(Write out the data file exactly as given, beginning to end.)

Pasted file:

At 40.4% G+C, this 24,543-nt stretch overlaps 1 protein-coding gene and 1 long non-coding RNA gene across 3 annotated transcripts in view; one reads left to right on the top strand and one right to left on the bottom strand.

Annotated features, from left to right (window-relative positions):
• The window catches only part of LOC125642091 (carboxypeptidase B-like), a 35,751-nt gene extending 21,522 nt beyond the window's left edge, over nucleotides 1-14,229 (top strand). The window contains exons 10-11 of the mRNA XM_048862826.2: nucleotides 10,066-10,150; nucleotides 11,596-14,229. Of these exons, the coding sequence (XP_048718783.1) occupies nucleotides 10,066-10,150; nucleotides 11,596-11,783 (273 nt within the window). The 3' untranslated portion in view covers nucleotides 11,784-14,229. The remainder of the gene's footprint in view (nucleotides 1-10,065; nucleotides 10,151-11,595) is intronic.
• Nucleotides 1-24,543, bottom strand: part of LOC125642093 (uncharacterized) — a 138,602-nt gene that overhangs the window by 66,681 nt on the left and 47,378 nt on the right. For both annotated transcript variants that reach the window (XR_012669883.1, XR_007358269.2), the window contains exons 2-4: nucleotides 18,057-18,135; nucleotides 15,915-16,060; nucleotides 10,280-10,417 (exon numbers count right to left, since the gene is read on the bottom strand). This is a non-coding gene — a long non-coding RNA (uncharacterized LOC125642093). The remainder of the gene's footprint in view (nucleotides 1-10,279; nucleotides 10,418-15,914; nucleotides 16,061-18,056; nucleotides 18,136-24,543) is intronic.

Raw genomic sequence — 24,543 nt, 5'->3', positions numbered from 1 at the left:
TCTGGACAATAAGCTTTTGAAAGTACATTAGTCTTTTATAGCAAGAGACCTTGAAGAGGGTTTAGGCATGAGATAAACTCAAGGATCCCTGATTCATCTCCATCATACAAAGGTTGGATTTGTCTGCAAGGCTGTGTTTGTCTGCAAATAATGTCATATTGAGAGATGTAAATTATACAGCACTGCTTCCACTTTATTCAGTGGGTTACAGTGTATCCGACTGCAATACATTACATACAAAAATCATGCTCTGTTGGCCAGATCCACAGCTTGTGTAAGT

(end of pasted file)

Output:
At 40.4% G+C, this 24,543-nt stretch overlaps 1 protein-coding gene and 1 long non-coding RNA gene across 3 annotated transcripts in view; one reads left to right on the top strand and one right to left on the bottom strand.

Annotated features, from left to right (window-relative positions):
• The window catches only part of LOC125642091 (carboxypeptidase B-like), a 35,751-nt gene extending 21,522 nt beyond the window's left edge, over nucleotides 1-14,229 (top strand). The window contains exons 10-11 of the mRNA XM_048862826.2: nucleotides 10,066-10,150; nucleotides 11,596-14,229. Of these exons, the coding sequence (XP_048718783.1) occupies nucleotides 10,066-10,150; nucleotides 11,596-11,783 (273 nt within the window). The 3' untranslated portion in view covers nucleotides 11,784-14,229. The remainder of the gene's footprint in view (nucleotides 1-10,065; nucleotides 10,151-11,595) is intronic.
• Nucleotides 1-24,543, bottom strand: part of LOC125642093 (uncharacterized) — a 138,602-nt gene that overhangs the window by 66,681 nt on the left and 47,378 nt on the right. For both annotated transcript variants that reach the window (XR_012669883.1, XR_007358269.2), the window contains exons 2-4: nucleotides 18,057-18,135; nucleotides 15,915-16,060; nucleotides 10,280-10,417 (exon numbers count right to left, since the gene is read on the bottom strand). This is a non-coding gene — a long non-coding RNA (uncharacterized LOC125642093). The remainder of the gene's footprint in view (nucleotides 1-10,279; nucleotides 10,418-15,914; nucleotides 16,061-18,056; nucleotides 18,136-24,543) is intronic.

Raw genomic sequence — 24,543 nt, 5'->3', positions numbered from 1 at the left:
TCTGGACAATAAGCTTTTGAAAGTACATTAGTCTTTTATAGCAAGAGACCTTGAAGAGGGTTTAGGCATGAGATAAACTCAAGGATCCCTGATTCATCTCCATCATACAAAGGTTGGATTTGTCTGCAAGGCTGTGTTTGTCTGCAAATAATGTCATATTGAGAGATGTAAATTATACAGCACTGCTTCCACTTTATTCAGTGGGTTACAGTGTATCCGACTGCAATACATTACATACAAAAATCATGCTCTGTTGGCCAGATCCACAGCTTGTGTAAGT